"Of course, it won't be any gold-mine," Chip added dispassionately. "But it's worth picking up, all right; and if it'll keep out a bunch of tight-fisted settlers that don't give a darn for anything but what's inside their own fence, that's worth a lot, too."
"Say, my dad's a farmer," Pink declared defiantly in his soft treble." And while I think of it, them eastern farmers ain't so worse—not the brand I've seen, anyway. They're narrow, maybe—but they're human. Damn it, you fellows have got to quit talking about 'em as if they were blackleg stock or grasshoppers or something."
"We ain't saying nothing aginst farmers as farmers, Little One," Big Medicine explained forbearingly. "As men, and as women, and as kids, they're mighty nice folks. My folks have got an eighty-acre farm in Wisconsin," he confessed unexpectedly, "and I think a pile of 'em. But if they was to come out here, trying to horn in on our range, I'd lead 'em gently to the railroad, by cripes, and tell 'em goodbye so's't they'd know I meant it! Can't yuh see the difference?" he bawled, goggling at Pink with misleading savageness in his ugly face.
"Oh, I see," Pink admitted mildly. "I only just wanted to remind you fellows that I don't mean anything personal and I don't want you to. Say, what about One Man Coulee?" he asked suddenly. "That's marked vacant on the map. I always thought—"
"Sure, you did!" Chip grinned at him wisely, "because we used it for a line camp, you thought we owned a deed to it. Well, we don't. We had that land leased, is all."
"Say, by golly, I'll file on that, then," Slim declared selfishly. For One Man Coulee, although a place of gruesome history, was also desirable for one or two reasons. There was wood, for instance, and water, and a cabin that was habitable. There was also a fence on the place, a corral and a small stable. "If Happy's ghost don't git to playin' music too much," he added with his heavy-handed wit.
"No, sir! You ain't going to have One Man coulee unless Andy, here, says he don't want it!" shouted Big Medicine. "I leave it to Chip if Andy hadn't oughta have first pick. He's the feller that's put us onto this, by cripes, and he's the feller that's going to pick his claim first."
Chip did not need to sanction that assertion. The whole Happy Family agreed unanimously that it should be so, except Slim, who yielded a bit unwillingly.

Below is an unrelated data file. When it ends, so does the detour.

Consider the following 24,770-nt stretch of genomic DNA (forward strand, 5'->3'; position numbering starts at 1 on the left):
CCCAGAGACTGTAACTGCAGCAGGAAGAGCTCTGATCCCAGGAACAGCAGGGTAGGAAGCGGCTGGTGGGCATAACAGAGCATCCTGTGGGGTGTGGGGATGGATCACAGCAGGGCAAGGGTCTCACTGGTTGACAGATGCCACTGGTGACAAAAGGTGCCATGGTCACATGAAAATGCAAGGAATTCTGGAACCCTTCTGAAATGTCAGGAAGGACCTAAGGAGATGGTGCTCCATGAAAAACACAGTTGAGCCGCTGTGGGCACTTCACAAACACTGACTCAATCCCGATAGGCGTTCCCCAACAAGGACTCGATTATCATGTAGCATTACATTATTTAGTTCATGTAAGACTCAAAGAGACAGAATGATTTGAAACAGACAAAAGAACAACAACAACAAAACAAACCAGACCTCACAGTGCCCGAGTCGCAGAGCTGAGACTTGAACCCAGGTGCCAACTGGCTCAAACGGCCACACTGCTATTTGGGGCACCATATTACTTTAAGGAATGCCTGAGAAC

Till midnight and after, they bent heads over the plat and made plans for the future and took no thought whatever of the difficulties that might lie before them. For the coming colony they had no pity, and for the balked schemes of the Homeseekers' Syndicate no compunctions whatever.
So Andy Green, having seen his stratagem well on the way to success, and feeling once more the well-earned confidence of his fellows, slept soundly that night in his own bed, serenely sure of the future.
Letters went speeding to Irish and Jack Bates, absent members of the Happy Family of the Flying U; letters that explained the situation with profane completeness, set forth briefly the plan of the proposed pool, and which importuned them to come home or make haste to the nearest land-office and file upon certain quarter-sections therein minutely described. Those men who would be easiest believed wrote and signed the letters, and certain others added characteristic postscripts best calculated to bring results.
After that, the Happy Family debated upon the boldness of going in a body to Great Falls to file upon their claims, or the caution of proceeding instead to Glasgow where the next nearest land-office might be found. Slim and Happy Jack favored caution and Glasgow. The others sneered at their timidity, as they were wont to do.
"Yuh think Florence Grace Hallman is going to stand guard with a six-gun?" Andy challenged at last." She's tied up till her colony gets there. She can't file on all that land herself, can she?" He smiled reminiscently. "The lady asked me to come up to the Falls and see her," he said softly. "I'm going. The rest of you can take the same train, I reckon—she won't stop you from it, and I won't. And who's to stop you from filing? The land's there, open for settlement. At least it was open, day before yesterday.
"Well, by golly, the sooner we go the better," Slim declared fussily. "That fencin' kin wait. We gotta go and git back before Chip wants to start out the wagons, too."
"Listen here, hombres," called the Native Son from the window, where he had been studying the well-thumbed pamphlet containing the homestead law. "If we want to play dead safe on this, we all better quit the outfit before we go. Call for our time. I don't like the way some of this stuff reads."
"I don't like the way none of it reads," grumbled Happy Jack. "I betche we can't make it go; they's some ketch to it. We'll never git a patent. I'll betche anything yuh like."
"Well, pull out of the game, then!" snapped Andy Green, whose nerves were beginning to feel the strain put upon them.
"I ain't in it yet," said Happy Jack sourly, and banged the door shut upon his departure.